33. 33. Composition of average electricity prices in €ct/kWh for German households*, 2006-2018 * Annual electricity consumption of 3,500 kWh Source: Clean Energy Wire, Data: BDEW 2017
  34. 34. Auctions: Average rates (volume weighted) Tender Date Type of installation €ct/ kWh Highest successful bid Lowest successful bid 5/2017 Wind onshore 5,71 5,78 5,25 8/2017 Wind onshore 4,28 4,29 4,16 10/2017 Wind onshore 3,40 3,82 2,20 2/2018 Wind onshore 4,73 5,28 3,80 5/2018 Wind onshore 5,73 6,28 4,65 8/2018 Wind onshore 6,16 6,30 5,30 10/2018 Wind onshore 6,26 6,30 6,12
  35. 35. Percentage of average annual electricity demand covered by wind, 2017
  36. 36. Context: Key responsibilities Federal level • Overall strategy, framework setting • National support scheme • Framework for Authorization/Permitting (BImschG) • Environmental Impact Assessment Renewable Energy Sources Act (EEG) Federal Pollution Control Act (BImSchG) Federal state level • Complementary support schemes • Spatial planning, designation of wind suitable/priority zones Regional level • Spatial planning, designation of wind suitable/priority zones District level • Permitting/authorization („One stop shop“) Municipal level • Spatial planning, designation of „concentration zones“ • Participation in permitting/authorization (consent)
  37. 37. Types of financial participation of citizens in the operation of wind farms Active participation of citizens Direct • Citizens as owners/shareholders of the plants (e.g. co- operative, limited liability company, limited partnership, other legal forms etc.) Indirect • Citizens as creditors/lenders Source: Energieagentur Nordrhein-Westfalen 2014
  38. 38. Types of financial participation of citizens in the operation of wind farms (II) Passive participation of citizens Level of individuals • Land lease payments for land owners • Land lease bonus payments for local residents • Special electricity tariffs for local residents Community level • Community foundations/trusts, community associations • Compensation payments for the community • In-kind benefits for the community • Municipality as shareholder/owner of the plant • Tax revenues from the operation of wind plants Source: Energieagentur Nordrhein-Westfalen 2014
  39. 39. Selected exclusion criteria in Mecklenburg-Vorpommern Source: Hoffmann, G., Mossbauer, M., and Grünes, J. 2017, Ministry of Energy, Infrastructure and Digitalization Mecklenburg-Vorpommern; Landt, C.C., Kjaer, T. (2018). 1 Residential areas with setback distances 2 Priority areas according to Spatial Development Programmes 3 Landscapes under protection 4 Forests and waters 5 Protected areas according to the Nature Conservation Act 6 Breeding sites for bird with setback distances 7 Areas with building restrictions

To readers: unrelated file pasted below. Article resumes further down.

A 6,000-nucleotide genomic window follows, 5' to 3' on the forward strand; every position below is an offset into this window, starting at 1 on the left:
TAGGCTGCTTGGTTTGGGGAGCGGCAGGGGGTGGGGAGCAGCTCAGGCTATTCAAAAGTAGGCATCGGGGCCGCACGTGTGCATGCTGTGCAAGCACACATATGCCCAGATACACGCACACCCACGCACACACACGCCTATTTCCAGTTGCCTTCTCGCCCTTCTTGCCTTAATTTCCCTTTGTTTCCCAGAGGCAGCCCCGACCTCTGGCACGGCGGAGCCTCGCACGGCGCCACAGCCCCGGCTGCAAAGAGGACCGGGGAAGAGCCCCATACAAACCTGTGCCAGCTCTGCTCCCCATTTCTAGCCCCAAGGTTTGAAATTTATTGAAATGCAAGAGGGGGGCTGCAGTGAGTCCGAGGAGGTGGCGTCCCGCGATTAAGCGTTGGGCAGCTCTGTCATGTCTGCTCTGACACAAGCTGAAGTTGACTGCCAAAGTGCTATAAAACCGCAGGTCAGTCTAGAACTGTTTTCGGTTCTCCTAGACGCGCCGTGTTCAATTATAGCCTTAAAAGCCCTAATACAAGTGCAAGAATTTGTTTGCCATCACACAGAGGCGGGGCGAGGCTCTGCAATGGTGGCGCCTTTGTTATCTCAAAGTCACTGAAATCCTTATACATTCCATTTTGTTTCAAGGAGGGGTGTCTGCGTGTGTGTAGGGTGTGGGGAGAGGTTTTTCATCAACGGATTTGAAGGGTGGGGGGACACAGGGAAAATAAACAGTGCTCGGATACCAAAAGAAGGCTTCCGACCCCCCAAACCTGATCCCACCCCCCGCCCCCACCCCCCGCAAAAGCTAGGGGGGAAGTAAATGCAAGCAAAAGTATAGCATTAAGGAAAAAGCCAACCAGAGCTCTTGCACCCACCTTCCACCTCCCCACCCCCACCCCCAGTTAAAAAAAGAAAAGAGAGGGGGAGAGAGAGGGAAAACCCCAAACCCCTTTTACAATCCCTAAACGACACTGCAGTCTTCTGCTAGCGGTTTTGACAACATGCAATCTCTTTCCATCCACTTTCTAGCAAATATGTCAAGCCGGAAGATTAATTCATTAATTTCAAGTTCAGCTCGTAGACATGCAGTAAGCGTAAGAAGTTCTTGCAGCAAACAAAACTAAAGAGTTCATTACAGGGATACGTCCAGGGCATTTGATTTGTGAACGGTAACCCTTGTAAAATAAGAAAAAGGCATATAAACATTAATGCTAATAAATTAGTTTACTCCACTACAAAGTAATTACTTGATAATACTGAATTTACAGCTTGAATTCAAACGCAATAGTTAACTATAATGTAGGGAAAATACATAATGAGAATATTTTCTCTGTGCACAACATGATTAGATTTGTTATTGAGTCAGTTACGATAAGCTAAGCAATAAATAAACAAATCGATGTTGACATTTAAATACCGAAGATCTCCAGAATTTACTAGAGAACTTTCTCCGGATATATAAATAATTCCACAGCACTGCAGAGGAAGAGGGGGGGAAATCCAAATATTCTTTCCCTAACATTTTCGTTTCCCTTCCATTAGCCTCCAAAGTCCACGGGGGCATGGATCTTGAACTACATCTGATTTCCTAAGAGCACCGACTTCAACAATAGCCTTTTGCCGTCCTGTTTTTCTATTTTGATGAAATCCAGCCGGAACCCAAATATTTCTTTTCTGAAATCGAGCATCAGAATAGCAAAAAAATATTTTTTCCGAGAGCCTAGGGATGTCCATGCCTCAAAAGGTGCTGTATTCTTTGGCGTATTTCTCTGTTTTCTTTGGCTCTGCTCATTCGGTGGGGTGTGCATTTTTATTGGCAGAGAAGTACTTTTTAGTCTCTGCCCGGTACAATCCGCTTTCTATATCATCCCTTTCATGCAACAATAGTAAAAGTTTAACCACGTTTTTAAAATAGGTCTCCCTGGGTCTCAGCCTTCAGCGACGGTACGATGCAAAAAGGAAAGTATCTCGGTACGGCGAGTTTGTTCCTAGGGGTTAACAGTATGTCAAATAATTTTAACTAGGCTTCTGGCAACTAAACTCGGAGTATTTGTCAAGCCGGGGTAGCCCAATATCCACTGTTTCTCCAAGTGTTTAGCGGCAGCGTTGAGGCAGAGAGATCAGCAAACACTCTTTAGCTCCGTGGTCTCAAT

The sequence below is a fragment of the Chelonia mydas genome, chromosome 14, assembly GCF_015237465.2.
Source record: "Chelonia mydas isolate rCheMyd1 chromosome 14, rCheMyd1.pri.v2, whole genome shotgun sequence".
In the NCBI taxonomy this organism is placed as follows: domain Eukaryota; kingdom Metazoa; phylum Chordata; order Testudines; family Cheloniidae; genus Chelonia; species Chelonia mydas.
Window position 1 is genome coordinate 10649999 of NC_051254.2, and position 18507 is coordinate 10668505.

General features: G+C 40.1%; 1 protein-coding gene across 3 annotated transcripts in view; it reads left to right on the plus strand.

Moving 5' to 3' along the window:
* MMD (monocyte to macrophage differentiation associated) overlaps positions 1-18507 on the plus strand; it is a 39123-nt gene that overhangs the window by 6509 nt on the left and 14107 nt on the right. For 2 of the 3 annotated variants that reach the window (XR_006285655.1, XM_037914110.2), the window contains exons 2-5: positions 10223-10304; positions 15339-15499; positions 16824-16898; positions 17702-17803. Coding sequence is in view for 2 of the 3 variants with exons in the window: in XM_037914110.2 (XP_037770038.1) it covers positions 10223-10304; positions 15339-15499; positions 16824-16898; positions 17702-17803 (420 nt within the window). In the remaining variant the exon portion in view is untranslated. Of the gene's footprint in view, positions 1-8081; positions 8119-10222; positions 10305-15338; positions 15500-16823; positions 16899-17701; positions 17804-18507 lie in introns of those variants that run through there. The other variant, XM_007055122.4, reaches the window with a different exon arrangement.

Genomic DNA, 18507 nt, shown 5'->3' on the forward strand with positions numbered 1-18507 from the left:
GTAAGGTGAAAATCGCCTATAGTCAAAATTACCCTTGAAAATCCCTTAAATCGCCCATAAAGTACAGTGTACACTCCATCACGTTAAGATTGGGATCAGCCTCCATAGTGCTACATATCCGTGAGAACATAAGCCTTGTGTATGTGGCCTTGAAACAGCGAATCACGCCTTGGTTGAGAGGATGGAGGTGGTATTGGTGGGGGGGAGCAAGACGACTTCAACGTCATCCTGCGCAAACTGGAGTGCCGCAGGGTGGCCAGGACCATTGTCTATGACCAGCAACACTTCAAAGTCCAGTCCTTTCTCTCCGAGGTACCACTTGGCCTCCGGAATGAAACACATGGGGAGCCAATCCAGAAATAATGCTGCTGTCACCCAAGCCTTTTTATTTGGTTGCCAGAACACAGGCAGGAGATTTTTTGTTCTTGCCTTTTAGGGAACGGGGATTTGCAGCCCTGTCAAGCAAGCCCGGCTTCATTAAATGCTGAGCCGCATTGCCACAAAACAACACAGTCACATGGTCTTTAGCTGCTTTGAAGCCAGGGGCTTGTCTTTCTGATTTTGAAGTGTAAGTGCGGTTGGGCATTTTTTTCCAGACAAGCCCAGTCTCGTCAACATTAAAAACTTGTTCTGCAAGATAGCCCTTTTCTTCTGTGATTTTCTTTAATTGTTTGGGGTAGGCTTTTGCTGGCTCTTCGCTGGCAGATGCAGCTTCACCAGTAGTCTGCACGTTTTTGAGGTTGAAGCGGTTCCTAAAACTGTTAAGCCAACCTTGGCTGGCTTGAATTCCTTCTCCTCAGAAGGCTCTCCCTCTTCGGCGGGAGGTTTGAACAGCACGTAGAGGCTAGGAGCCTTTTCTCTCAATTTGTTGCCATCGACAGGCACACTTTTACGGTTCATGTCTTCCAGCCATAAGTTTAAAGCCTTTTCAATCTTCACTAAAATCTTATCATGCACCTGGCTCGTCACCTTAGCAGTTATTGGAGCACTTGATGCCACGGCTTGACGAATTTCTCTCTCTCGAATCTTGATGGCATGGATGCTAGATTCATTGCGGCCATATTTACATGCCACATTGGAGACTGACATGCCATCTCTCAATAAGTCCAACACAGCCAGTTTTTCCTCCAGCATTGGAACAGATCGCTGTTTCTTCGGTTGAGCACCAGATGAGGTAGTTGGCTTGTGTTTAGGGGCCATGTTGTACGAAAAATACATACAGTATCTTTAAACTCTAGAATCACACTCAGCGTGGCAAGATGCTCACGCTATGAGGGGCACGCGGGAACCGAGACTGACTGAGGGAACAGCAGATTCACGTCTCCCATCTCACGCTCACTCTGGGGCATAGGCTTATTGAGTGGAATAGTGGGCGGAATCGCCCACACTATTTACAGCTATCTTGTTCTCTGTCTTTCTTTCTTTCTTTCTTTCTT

40. 40. Levels of social acceptance Forms Acceptance object Acceptance subject Socio- political acceptance RES-technology in general, Renewable Energy Legislation, „Energiewende“ General public, political decision makers etc. Community acceptance Concrete RES projects, grid projects Local population and local communities; local politicians, stakeholders, etc. Market acceptance RES-“products“ or services (e.g. wind turbines, RES based electricity) Investors, consumers, etc. Source: based on Wüstenhagen et al. 2007, Forschungsgruppe Umweltpsychologie 2008, Wunderlich/AEE 2012 Socio-political (of technologies and policies, by the public, stakeholders and policy- makers) Community (procedural and distributional justice, trust) Social acceptance Market (consumers, investors, intra- firm)
  41. 41. Forms of acceptance Source: adapted from Hildebrandt 2018, Zoellner, Rau & Schweizer-Ries 2009 Action Passive Active Assessment Positive SUPPORT INDIFFERENCE SUPPORT/ ENGAGEMENT Negative TOLERATION REJECTION RESISTANCE/OPPOSITION (70,7%) (10,8%) (15,3%) (3,2%)
  42. 42. Diminishing local acceptance • In recent years hundreds of anti-wind initiatives were founded. • Effective networking and professionalization • National association "Vernunftkraft” • Association speaks of 900 citizens’ initiatives in the association. This number is controversial, some experts consider approximately 500 citizens' initiatives realistic. • Populist parties try to ride the protest (e.g. AfD very active in East Germany) https://muehlhausen.thueringer- allgemeine.de/web/muehlhausen/startseite/detail/-/specific/Mit- dem-Windpark-waechst-die-Wut-1536121245
  43. 43. The dimension of dissent Local initiatives Regional initiatives https://www.windwahn.com/karte-der- buergerinitiativen
  44. 44. Inakzeptanz/Akzeptanz-Skala Inakzeptanz Stufe 1 Stufe 2 Stufe 3 Stufe 4 Stufe 5 Stufe 6 Stufe 7 Stufe 8 Aktive Gegner- schaft Ablehnung Zwiespalt Gleich- gültigkeit Duldung Konditio- nale Akzeptanz Zustim- mung Engage- ment Akzeptanz Quelle: Sauer et al. 2005
  45. 45. Recommended setback distances for wind turbines in spatial planning Category Region/ federal state Responsibility for designating priority/suitability zones Setback distances for residential areas Setback distances for individual dwellings, splinter settlements Target region Thuringia Regional Planning Associations Turbines <150m: 750 m Turbines >150m: 1,000 m 600 m Target region Saxony Regional Planning Associations No uniform setback distances No uniform setback distances Model region Brandenburg Regional Planning Communities 1,000 m 1,000 m (lower distances possible) Model region Schleswig- Holstein State Planning Authority (state level) 800 m (planned: 1,000 m) 400 m (planned: 500 m)
  46. 46. Timeline of average ENERCON wind turbines sizes